How to mentally relax yourself from markets and avoid burnout?

Since our jobs are constantly thinking about markets and this cycle can cause burnout (maybe even mental health issues for some), how do you avoid thinking about markets 24/7 and/or avoid burnout? 

Aka how not to let this job take over your life?

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Comments (18)

Most Helpful
Nov 21, 2021 - 8:16pm

No recommendations on how to relax, but a few notes on how to make the job less stressful from my experience.  Recommendations are from a fundamental L/S view, in no specific order.  Please add to the list as one sees fit, regardless of strategy.  I reckon there will be similarities across all styles.

1.  Have deeper research, higher-conviction names at higher weightings. 

2.  Trade less.  Have fewer positions.  Work to increase the quality of ideas, not quantity and speed.  

3.  Turn off all market noise, especially the news.  They are there to entice a reaction.  Maybe it's different for sales & trading, but in fundamental shops, mainstream financial news adds little value.  

4.  Spend more time on research and process refinement.  All trading styles will require process refinement and some form of research.

5.  Focus on the process, not the result.

6.  Don't bite off more than you can chew.  One name/one idea at a time.  Focus.   

7.  This is a marathon, not a sprint.  Having a get-rich-fast mindset will lead to unquantifiable risks.  

8.  Investing in companies is easier than estimating short-term price movements. 

Nov 21, 2021 - 10:48pm

I work at a place that violates pretty much single rules you listed. But I agree with you. 

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  • 1
  • Research Analyst in HF - Other
Nov 21, 2021 - 11:02pm

at most market neutral l/s funds with a heavy trading lean, it's impossible to do most of what you're describing here. shops that let you do this sort of stuff are overwhelmingly good seats as an employee, but are structurally losing share to the former type of shop, so these seats are hard to come by/you have to worry about AUM outflow risk instead as you get higher up.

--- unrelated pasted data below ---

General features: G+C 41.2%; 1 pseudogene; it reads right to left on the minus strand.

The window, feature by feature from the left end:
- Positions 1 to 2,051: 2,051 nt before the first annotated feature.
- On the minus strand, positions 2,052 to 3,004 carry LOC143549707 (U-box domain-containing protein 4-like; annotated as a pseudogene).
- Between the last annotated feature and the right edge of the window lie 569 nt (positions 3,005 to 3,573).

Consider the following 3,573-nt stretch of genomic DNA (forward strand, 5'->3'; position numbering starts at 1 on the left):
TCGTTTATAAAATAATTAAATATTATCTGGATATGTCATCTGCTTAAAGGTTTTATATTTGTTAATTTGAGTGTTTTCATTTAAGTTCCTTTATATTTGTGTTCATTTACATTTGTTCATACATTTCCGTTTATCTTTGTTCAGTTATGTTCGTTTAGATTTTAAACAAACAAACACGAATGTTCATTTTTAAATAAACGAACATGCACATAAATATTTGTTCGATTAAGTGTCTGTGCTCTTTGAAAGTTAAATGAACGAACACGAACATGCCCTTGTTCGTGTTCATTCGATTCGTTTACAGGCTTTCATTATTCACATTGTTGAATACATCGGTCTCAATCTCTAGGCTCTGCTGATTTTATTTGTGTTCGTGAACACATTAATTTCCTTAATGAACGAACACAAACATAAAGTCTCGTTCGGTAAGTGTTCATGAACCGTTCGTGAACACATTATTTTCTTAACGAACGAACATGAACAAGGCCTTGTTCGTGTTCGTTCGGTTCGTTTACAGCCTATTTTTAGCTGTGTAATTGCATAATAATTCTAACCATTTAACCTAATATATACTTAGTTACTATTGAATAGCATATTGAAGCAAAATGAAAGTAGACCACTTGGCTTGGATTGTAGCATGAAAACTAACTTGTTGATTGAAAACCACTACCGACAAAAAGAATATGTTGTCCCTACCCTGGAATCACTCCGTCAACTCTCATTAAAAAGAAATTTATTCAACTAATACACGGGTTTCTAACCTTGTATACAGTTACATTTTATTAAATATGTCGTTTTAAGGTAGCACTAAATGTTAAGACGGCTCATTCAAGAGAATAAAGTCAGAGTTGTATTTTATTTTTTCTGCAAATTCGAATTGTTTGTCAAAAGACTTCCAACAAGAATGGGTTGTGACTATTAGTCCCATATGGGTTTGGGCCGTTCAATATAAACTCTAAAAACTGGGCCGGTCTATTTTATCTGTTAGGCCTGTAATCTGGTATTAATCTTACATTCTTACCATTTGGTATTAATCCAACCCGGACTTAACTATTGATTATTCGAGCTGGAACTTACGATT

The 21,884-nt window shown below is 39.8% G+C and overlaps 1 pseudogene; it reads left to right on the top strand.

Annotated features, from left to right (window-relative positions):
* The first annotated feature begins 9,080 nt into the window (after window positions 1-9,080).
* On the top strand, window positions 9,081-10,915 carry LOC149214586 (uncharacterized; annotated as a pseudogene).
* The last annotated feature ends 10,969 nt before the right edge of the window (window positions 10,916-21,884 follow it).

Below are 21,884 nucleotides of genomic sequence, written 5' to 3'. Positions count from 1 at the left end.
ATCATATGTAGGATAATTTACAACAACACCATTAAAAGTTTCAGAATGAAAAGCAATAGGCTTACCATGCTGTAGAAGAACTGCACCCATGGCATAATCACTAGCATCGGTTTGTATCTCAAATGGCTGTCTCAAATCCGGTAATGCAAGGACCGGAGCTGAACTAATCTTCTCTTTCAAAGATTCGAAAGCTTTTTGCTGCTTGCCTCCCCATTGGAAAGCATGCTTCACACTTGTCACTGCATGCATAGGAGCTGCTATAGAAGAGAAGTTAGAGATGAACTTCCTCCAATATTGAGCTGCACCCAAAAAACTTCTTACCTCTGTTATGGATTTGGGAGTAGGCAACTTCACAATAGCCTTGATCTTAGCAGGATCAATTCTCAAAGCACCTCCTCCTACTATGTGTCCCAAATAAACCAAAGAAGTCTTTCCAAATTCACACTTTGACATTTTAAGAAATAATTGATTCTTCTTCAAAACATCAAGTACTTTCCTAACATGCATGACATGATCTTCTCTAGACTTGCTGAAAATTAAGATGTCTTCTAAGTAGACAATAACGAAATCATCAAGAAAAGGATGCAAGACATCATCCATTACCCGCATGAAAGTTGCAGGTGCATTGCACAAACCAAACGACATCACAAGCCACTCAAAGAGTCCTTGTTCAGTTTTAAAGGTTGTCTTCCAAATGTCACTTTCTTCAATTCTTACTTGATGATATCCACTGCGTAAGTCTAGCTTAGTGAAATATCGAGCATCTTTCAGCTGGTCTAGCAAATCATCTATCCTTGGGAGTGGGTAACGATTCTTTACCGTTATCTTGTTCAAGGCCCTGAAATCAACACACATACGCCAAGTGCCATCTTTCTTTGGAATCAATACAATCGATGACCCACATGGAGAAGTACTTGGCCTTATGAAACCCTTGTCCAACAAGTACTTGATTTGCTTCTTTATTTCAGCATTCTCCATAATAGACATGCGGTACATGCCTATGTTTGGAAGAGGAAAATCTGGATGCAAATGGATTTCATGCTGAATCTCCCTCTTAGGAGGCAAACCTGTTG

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  • Associate 2 in PE - LBOs
Nov 22, 2021 - 2:38pm

What does refining a process look like to you? Can you give some tangible examples of what refinement looks like, and what are the catalysts that lead you to make a refinement of your process, and how you know you are correctly refining / refining in the right direction? Thanks in advance.

Nov 22, 2021 - 7:51pm

Agree that my answer wasn't the normally expected, explicit answer, but I think it is equally relevant.  It's important to develop a healthy attitude towards markets and self-expectations.  Framing becomes vital here because the expectations of the self (lots of high/overachievers in this industry) greatly surpass the reality that triggers the eventual burnout.  

Framing is crucial.  Process improvement vs. making/losing money, is different yet the same.  It depends on how we as investors want to perceive it and to develop the right mindset towards it.  

The trick is to not think about the money.  It is not money, it is risk/capital.  On the next level is to think of the process.   Money/capital/risk can not be refined or improved and is static in nature.  The point isn't to maintain a 50% hit-rate but to continuously improve on it.  This notion applies to all investment/trading styles.  Increasing the denominator (faster idea velocity, faster modeling, faster everything) is a trap that just compounds the stress if your hit rate doesn't improve.  The process dictates the hit-rate. 

This applies specifically to a shop/pods running a short-term trading setup that will have a  process that is specific to the team/PM.  

Many may think the stress in the industry comes from losing "money".  I think that is only the result.  I reckon the real stress is from uncontrolled variables of a trade/investment that have not been fundamentally assessed within the investment process, which ultimately has a higher probability of resulting in the transient or permanent loss of capital.  This is the part that my previous post was focusing on, aka, increasing the hit-rate.  

Nov 23, 2021 - 1:46am

Difficult to give exact, granular examples, but a simple one could be accounting for proper changes in competitive landscape.  This isn't as straightforward and requires a bit of work involved to predict/track with granularity and edge.  We want to optimize these processes to track and predict these changes. 

The most straightforward method is to review your recommendations drivers and assumptions on a scheduled basis. Probably best once the position is closed or a pre-defined thesis is reached or broken.  The knee-jerk reaction would be to put it aside and move on to the next idea.  Don't do that.  Not all funds will have a formal review process, most likely due to time restraints, so this will have to be done by yourself.   

You'll know you are refining in the correct method because the refining is embedded in a reviewing process.  Matching your wrong view vs. what was the correct view.  Difficult to refine in the wrong direction under such circumstances.  

Ask:  Where were my assumptions wrong and why?  What had to be done to reach the correct view?